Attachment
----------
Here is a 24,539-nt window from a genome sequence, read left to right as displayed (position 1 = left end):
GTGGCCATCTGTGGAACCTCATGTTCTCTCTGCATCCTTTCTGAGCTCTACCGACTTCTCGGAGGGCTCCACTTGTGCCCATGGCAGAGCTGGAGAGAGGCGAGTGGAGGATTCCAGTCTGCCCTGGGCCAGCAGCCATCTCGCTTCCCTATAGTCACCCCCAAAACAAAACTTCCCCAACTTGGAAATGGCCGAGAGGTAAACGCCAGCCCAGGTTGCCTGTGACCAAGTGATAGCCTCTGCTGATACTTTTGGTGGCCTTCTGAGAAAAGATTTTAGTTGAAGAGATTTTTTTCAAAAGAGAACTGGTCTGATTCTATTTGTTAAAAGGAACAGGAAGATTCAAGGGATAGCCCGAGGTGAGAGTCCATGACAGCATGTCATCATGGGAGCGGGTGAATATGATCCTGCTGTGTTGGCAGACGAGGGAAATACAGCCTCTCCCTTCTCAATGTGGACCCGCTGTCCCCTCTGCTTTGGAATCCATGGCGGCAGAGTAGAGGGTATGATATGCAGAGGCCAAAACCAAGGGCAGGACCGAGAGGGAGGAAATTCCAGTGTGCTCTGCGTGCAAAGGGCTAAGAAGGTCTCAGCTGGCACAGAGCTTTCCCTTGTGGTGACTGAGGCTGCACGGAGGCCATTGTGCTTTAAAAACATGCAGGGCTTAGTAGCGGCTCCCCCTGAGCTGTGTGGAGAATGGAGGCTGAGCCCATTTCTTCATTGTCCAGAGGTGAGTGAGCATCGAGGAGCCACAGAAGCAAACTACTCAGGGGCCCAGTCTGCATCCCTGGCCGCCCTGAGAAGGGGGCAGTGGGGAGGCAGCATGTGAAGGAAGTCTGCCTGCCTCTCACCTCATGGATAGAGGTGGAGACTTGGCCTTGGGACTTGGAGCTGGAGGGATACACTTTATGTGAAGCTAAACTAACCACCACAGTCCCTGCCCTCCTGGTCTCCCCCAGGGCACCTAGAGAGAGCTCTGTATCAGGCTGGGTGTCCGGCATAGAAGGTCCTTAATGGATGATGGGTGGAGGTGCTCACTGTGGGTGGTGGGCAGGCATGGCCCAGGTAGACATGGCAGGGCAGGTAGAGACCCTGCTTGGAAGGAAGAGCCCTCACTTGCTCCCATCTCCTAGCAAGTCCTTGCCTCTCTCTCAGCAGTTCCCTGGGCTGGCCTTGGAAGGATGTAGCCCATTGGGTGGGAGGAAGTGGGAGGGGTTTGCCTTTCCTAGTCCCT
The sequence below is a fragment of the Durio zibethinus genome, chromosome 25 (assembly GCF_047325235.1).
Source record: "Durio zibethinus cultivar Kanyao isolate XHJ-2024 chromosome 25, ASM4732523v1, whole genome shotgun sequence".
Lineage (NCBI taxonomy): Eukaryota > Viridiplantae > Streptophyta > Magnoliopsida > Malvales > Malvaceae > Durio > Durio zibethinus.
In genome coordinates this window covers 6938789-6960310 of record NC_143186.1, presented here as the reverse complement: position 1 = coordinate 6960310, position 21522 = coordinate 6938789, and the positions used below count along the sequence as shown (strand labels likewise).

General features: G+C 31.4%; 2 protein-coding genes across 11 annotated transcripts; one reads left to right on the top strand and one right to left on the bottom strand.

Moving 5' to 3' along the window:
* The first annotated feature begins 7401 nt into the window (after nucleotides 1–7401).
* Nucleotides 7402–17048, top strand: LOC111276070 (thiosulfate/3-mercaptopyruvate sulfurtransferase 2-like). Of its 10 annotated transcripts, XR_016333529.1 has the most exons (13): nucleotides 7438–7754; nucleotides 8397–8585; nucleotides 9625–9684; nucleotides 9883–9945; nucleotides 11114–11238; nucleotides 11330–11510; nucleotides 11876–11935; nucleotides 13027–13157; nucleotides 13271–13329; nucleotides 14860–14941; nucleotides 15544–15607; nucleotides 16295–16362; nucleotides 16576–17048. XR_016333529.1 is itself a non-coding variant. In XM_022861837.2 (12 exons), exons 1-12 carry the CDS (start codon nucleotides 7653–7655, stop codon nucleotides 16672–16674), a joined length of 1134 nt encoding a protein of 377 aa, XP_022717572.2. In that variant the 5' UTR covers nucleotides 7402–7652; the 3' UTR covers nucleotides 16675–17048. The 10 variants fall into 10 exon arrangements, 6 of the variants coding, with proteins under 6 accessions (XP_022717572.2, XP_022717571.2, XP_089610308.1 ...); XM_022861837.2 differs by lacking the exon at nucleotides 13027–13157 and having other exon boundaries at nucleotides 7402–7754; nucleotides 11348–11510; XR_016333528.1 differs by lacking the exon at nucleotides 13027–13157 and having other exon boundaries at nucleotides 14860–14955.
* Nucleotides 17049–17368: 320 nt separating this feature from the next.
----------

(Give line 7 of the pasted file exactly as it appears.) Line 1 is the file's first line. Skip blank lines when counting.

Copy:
General features: G+C 31.4%; 2 protein-coding genes across 11 annotated transcripts; one reads left to right on the top strand and one right to left on the bottom strand.